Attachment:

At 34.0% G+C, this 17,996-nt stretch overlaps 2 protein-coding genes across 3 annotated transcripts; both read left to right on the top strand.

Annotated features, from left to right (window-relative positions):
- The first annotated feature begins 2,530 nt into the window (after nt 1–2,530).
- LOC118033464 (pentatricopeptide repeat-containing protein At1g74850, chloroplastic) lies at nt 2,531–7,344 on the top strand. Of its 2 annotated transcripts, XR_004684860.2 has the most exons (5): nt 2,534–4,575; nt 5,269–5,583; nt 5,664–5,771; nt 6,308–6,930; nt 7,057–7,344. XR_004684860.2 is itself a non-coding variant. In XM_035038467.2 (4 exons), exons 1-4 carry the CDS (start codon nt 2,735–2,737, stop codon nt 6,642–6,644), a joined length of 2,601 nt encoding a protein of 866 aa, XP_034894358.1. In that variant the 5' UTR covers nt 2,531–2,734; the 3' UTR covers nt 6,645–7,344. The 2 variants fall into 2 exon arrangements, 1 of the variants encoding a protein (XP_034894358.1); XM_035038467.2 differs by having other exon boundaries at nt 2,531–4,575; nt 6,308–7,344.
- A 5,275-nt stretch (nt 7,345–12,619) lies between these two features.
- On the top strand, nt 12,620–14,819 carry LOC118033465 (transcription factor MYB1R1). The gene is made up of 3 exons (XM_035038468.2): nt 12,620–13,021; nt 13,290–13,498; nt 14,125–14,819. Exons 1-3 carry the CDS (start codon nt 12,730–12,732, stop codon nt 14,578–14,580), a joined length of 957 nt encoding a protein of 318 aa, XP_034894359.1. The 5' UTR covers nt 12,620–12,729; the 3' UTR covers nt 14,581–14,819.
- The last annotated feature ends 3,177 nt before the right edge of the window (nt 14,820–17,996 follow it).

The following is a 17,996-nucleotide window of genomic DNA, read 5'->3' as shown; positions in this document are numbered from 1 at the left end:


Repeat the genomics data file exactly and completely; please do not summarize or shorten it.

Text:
At 34.0% G+C, this 17,996-nt stretch overlaps 2 protein-coding genes across 3 annotated transcripts; both read left to right on the top strand.

Annotated features, from left to right (window-relative positions):
- The first annotated feature begins 2,530 nt into the window (after nt 1–2,530).
- LOC118033464 (pentatricopeptide repeat-containing protein At1g74850, chloroplastic) lies at nt 2,531–7,344 on the top strand. Of its 2 annotated transcripts, XR_004684860.2 has the most exons (5): nt 2,534–4,575; nt 5,269–5,583; nt 5,664–5,771; nt 6,308–6,930; nt 7,057–7,344. XR_004684860.2 is itself a non-coding variant. In XM_035038467.2 (4 exons), exons 1-4 carry the CDS (start codon nt 2,735–2,737, stop codon nt 6,642–6,644), a joined length of 2,601 nt encoding a protein of 866 aa, XP_034894358.1. In that variant the 5' UTR covers nt 2,531–2,734; the 3' UTR covers nt 6,645–7,344. The 2 variants fall into 2 exon arrangements, 1 of the variants encoding a protein (XP_034894358.1); XM_035038467.2 differs by having other exon boundaries at nt 2,531–4,575; nt 6,308–7,344.
- A 5,275-nt stretch (nt 7,345–12,619) lies between these two features.
- On the top strand, nt 12,620–14,819 carry LOC118033465 (transcription factor MYB1R1). The gene is made up of 3 exons (XM_035038468.2): nt 12,620–13,021; nt 13,290–13,498; nt 14,125–14,819. Exons 1-3 carry the CDS (start codon nt 12,730–12,732, stop codon nt 14,578–14,580), a joined length of 957 nt encoding a protein of 318 aa, XP_034894359.1. The 5' UTR covers nt 12,620–12,729; the 3' UTR covers nt 14,581–14,819.
- The last annotated feature ends 3,177 nt before the right edge of the window (nt 14,820–17,996 follow it).

The following is a 17,996-nucleotide window of genomic DNA, read 5'->3' as shown; positions in this document are numbered from 1 at the left end: